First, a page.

Mary Ann recently released Timber & Nails, her first record in five years and her third solo album to date. Hers is the sound of a songwriter growing cozy in her own skin. Her words and music come from the soul of someone who has finally, after a long search, discovered her identity as an artist. The self-employed graphic artist and RISD graduate has long been a strong and positive force in local music, often volunteering her time and talents for worthy causes. Being “folky” is more than a style of music you fancy, and Mary Ann embodies more than being just a topflight musician and artist. Purchase your copy of Timber & Nails.
Changing producers can make a big difference for a recording artist. Just ask Mary Ann Rossoni, whose second solo album, Downcity, is a bit of a departure from her first solo outing, Half Slips & Garters. Rossoni is still a folk-oriented singer/songwriter, and she is still an impressive storyteller whose influences range from Christine McVie and Grace Slick to Joni Mitchell and Suzanne Vega. But this time, Rossoni’s songs (which combine folk, rock, and pop) tend to have more bite and more of an edge. Under producers Tim Rochon and Joe Sanders, Rossoni often goes for a somewhat tougher, grittier approach. While producer John Paul Gauthier went for a subtle, acoustic-oriented ambiance on Half Slips & Garters, Rochon and Sanders make Downcity more amplified. “Drama Queen” and “Conversations,” in fact, are especially rockin’ and have a lot of Americana appeal. But those who valued the sensitivity of Half Slips & Garters need not worry about Rossoni turning into a hard rock vixen; when Rossoni rocks, she is closer to Melissa Etheridge or Joan Osborne than Lita Ford, Courtney Love or Joan Jett. Rossoni would still fit right in on a Lillith Fair stage, and she brings plenty of sensitivity to reflective originals like “Rain Fall,” “Dead Limb,” and “Mother of the Heart.” For Rossoni, being more amplified doesn’t mean sacrificing sensitivity or nuance. Downcity is a fine sophomore effort, and it is every bit as appealing as Half Slips & Garters in its own way.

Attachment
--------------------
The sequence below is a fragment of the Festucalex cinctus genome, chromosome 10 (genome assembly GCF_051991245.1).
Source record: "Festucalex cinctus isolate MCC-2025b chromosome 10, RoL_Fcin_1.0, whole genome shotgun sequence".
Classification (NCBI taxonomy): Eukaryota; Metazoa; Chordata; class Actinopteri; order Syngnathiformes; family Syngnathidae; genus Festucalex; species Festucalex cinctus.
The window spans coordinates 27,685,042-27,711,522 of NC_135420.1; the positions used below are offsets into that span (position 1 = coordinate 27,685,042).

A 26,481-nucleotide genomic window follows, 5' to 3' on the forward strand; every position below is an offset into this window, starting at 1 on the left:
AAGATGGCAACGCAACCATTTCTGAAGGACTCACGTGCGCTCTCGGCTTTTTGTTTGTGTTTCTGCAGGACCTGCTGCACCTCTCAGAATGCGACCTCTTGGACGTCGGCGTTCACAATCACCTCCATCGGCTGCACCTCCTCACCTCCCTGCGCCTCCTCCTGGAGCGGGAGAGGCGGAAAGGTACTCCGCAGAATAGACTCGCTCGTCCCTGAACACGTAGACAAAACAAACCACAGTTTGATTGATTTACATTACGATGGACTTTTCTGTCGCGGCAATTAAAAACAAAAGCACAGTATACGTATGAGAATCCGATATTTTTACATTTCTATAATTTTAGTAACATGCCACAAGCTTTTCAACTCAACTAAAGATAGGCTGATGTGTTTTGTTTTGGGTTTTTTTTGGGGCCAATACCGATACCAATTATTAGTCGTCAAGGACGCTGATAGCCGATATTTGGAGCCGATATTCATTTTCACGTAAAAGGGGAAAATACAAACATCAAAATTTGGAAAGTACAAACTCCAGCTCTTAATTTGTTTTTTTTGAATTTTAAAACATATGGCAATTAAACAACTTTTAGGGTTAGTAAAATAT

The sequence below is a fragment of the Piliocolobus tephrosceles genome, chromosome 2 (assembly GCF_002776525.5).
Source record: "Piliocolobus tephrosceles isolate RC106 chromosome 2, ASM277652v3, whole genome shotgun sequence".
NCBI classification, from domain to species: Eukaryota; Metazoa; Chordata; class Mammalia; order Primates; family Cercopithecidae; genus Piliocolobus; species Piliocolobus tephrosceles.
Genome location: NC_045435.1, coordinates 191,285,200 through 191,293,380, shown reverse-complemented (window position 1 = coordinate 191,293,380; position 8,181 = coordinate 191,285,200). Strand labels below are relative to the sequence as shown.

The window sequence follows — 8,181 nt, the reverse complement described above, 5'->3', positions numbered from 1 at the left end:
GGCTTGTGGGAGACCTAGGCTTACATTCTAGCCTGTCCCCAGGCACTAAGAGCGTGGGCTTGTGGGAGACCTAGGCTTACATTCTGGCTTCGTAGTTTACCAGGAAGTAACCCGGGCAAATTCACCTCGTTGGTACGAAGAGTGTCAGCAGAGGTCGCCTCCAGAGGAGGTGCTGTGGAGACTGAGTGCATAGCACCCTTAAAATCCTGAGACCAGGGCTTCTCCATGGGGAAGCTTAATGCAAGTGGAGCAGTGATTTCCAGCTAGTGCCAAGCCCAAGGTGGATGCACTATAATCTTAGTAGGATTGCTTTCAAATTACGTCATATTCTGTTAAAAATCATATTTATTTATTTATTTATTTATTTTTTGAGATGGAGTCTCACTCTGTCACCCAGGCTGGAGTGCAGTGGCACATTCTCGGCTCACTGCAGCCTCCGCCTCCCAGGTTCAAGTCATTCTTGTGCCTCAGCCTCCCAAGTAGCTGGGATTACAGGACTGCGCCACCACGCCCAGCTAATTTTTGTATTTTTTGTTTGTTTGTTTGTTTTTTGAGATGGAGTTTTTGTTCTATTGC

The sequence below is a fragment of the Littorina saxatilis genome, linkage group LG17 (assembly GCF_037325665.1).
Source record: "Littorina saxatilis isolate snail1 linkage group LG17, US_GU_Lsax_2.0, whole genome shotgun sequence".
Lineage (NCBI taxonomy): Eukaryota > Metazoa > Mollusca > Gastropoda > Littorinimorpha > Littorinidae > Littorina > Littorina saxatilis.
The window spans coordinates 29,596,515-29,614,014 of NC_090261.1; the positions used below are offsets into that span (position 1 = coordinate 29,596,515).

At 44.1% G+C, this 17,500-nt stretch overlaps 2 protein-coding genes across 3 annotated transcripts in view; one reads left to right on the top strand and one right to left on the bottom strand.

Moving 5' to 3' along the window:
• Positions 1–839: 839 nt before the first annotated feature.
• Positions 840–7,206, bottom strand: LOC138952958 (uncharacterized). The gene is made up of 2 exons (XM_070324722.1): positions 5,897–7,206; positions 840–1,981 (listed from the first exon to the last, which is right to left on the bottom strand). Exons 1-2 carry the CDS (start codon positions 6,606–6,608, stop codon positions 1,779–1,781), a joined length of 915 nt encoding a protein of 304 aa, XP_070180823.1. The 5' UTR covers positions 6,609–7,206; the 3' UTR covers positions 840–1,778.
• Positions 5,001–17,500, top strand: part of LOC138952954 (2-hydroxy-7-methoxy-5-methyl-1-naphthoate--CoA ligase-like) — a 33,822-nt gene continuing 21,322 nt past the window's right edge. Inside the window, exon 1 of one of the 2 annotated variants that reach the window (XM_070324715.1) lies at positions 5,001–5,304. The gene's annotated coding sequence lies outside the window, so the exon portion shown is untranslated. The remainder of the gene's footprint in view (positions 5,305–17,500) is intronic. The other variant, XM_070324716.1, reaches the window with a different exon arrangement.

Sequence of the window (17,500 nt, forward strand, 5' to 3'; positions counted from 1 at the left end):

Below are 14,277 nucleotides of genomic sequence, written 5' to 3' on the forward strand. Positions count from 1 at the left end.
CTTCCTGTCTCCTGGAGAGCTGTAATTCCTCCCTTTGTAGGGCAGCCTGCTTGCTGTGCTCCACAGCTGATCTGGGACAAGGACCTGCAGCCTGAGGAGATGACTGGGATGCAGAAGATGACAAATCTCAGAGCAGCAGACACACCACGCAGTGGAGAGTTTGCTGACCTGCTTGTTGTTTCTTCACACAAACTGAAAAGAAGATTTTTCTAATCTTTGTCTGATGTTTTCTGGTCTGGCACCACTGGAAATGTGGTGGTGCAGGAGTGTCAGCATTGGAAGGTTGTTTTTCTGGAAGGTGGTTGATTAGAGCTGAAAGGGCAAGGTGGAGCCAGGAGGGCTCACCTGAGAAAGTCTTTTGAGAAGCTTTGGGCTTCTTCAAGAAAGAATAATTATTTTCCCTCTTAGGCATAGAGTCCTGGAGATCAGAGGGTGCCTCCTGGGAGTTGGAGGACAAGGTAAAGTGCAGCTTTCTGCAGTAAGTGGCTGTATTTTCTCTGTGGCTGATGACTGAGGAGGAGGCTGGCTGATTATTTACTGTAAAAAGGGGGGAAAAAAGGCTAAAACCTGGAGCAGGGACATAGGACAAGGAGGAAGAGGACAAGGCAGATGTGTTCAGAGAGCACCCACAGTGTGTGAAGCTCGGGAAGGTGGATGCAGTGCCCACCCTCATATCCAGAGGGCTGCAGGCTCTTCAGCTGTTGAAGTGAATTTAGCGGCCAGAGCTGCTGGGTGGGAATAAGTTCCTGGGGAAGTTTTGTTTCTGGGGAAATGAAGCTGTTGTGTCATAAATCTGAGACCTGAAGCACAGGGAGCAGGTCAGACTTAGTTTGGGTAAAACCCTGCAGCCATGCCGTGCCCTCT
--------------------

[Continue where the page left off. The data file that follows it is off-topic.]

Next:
A key part of being an effective folk or folk-pop singer is being an effective storyteller, and Mary Ann Rossoni demonstrated that her storytelling skills were excellent with her first solo album, Half Slips & Garters. The Rhode Island native is far from an aggressive singer; subtlety is the rule for Rossoni, whose phrasing could be described as an appealing combination of Christine McVie, Grace Slick, and Joni Mitchell. At times, there are traces of Suzanne Vega in Rossoni‘s vocals, though she lacks Vega‘s waifishness. But for all her softness, Rossoni has no problems getting her points across. Just how impressive a storyteller she can be is evident on originals ranging from “One in the Jury,” sung from the perspective of a juror who has helped send a man to prison for the rest of his life, to “Run of the Mill,” which describes a factory worker’s family. But the most memorable offering of all is “In America,” a haunting gem reflecting on the adjustments immigrants have made after coming to the U.S. This fine CD indicated that Rossoni deserved to be much better known nationally.
by Alex Henderson